At times, it seems as though you have the same amount of debt as most people you know. However, there are times when you struggle to make your payments, and you admit to even missing a payment or two. But really, do you have too much debt? Keep reading to see if you do, and if so, what you can do about it.
How Much Debt is Too Much?
One way to check is to assess your debt-to-income (DTI) ratio. Add up your regular monthly bills and divide the total by your monthly gross earnings. If your debt load is more than 36% of your DTI, you may have trouble clearing it, which can also make it difficult to secure more credit.
If your debt load is under 36%, the amount you owe is inside the range largely deemed affordable, when sized up against your income.
If your debt total is between 36% to 42%, you may want to consider do-it-yourself methods such as debt avalanche or debt snowball.
- Debt avalanche. Here, you can save money – and time – by first paying off debts with the highest interest rate, while making minimum payments on all your other obligations.
- Debt snowball. With this approach, you erase debts in order from smallest to largest, while making minimum payments on other debts. This method is recommended for those who are motivated by ever-increasing “wins.”
Now, if the amount you owe is between 43% and 50%, you may want to consider credit counseling. If it’s 50 percent or more, you have an acute situation that will require either debt settlement (also known as debt relief) or, as a last resort, bankruptcy.
The Good, Bad, and Ugly
Having said all that, all debts are not the same. There is such a thing as “good” debt –such as a loan for a house, college education, or business — if it carries a low and fixed interest rate. A bonus is interest that’s tax deductible.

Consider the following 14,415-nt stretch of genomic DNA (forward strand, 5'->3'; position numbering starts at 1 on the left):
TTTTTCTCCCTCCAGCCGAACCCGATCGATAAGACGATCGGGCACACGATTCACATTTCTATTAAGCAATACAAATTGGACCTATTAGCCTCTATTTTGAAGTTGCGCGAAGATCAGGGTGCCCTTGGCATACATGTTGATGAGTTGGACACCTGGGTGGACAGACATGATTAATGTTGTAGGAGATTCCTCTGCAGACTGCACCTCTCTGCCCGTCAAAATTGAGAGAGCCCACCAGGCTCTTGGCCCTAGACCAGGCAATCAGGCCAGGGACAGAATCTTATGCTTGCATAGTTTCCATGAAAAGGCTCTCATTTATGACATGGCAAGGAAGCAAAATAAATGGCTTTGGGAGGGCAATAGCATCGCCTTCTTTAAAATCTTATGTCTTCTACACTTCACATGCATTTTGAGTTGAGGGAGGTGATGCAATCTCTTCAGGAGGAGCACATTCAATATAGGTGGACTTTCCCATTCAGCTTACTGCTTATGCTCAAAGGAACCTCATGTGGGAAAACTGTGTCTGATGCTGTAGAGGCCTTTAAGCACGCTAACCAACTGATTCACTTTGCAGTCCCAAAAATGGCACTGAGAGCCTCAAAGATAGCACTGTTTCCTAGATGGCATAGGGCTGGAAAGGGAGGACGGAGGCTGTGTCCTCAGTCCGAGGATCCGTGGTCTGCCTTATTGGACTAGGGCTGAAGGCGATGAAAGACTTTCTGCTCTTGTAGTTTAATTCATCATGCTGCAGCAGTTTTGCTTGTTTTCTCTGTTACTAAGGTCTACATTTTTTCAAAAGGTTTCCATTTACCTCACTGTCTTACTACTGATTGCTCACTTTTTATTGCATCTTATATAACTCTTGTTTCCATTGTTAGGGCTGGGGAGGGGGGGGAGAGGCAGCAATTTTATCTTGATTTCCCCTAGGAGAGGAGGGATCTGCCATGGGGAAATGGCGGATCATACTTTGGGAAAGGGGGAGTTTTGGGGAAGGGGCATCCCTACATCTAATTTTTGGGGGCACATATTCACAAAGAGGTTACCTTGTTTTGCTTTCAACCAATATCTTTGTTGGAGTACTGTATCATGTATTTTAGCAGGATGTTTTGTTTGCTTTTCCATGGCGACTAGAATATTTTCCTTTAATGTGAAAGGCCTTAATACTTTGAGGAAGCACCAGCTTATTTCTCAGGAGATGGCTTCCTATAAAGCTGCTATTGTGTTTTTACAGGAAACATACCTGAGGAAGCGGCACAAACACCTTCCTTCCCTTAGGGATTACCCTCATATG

On the other hand, bad debt includes loans with high or variable interest rates that go toward things that depreciate or get used up. We’re talking, for example, auto loans with terms of five years or longer; vacations; or credit card debt.
Also read: What is IRS Debt Forgiveness Programs?
Predatory loans, such as those “payday” offers, that have APRs above 36%, constitute particularly bad debt, as do loans that are tied to collateral that you cannot afford to lose, such as your vehicle.
In addition to debilitating interest costs, bad debts restrict your cash flow, drain your savings, and hamper your ability to borrow for goals such as purchasing a home. A low-interest mortgage that you can easily handle won’t have you tossing and turning at night. Neither will Achieve personal loans.
Red Flags that Portend Problem Debt
You’re likely look at financial difficulties if:
- Despite making regular payments, your debt balance isn’t decreasing
- You’re living paycheck to paycheck, with no money leftover at month’s end
- Your need for money keeps you from contributing to your employer-offered retirement plan
- You’re unable to establish an emergency fund of at least $500 to handle emergencies such as a car repair, veterinary bill, or unexpected trip out of town
- You’re getting cash advances from credit cards
Do you have too much debt? If you didn’t know your status before, you likely know now. If you can’t keep pace with payments, or are losing sleep or even your appetite, your problem may be too much for you to handle. For that, you may need debt settlement. We suggest Freedom Debt Relief, which has the credibility, reputation, and experience you need.